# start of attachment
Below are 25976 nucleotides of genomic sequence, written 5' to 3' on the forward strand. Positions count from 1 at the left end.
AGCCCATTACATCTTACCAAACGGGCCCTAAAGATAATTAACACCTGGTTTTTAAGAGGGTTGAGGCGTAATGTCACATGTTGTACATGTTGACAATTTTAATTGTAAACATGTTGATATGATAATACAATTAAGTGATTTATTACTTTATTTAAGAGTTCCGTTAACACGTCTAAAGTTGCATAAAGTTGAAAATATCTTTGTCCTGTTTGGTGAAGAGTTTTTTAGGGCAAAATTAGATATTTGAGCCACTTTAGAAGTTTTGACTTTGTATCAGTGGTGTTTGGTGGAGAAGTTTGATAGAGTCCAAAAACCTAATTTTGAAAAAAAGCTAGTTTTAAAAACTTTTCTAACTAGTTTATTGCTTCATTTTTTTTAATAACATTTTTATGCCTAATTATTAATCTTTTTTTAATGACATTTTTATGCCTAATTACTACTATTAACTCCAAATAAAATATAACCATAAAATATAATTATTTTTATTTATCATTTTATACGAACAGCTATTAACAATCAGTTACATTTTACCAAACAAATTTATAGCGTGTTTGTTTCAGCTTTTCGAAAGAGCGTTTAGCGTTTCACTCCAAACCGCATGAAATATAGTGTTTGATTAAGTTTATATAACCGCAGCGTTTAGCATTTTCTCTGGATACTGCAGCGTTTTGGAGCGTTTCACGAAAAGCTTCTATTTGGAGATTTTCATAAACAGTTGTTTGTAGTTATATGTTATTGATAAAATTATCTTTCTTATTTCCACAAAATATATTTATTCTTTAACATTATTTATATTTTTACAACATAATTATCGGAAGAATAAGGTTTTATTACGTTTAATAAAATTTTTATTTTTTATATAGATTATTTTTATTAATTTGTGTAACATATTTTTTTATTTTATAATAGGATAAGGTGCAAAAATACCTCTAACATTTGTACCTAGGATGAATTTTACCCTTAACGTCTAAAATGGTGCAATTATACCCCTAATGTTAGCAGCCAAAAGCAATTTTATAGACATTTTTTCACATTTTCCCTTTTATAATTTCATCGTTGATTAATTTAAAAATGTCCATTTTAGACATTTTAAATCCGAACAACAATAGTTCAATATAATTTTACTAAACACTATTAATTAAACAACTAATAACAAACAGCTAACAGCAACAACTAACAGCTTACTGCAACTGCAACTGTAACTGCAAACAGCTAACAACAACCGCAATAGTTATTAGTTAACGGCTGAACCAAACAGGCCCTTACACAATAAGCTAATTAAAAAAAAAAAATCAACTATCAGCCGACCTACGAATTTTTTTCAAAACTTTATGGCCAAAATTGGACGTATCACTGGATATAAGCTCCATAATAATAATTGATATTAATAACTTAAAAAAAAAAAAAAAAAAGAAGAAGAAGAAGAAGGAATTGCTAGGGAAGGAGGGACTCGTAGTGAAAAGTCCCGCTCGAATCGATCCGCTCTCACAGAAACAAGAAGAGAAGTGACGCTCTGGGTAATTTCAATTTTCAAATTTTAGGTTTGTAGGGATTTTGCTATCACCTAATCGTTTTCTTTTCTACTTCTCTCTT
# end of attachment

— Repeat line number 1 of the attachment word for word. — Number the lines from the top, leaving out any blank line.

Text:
Below are 25976 nucleotides of genomic sequence, written 5' to 3' on the forward strand. Positions count from 1 at the left end.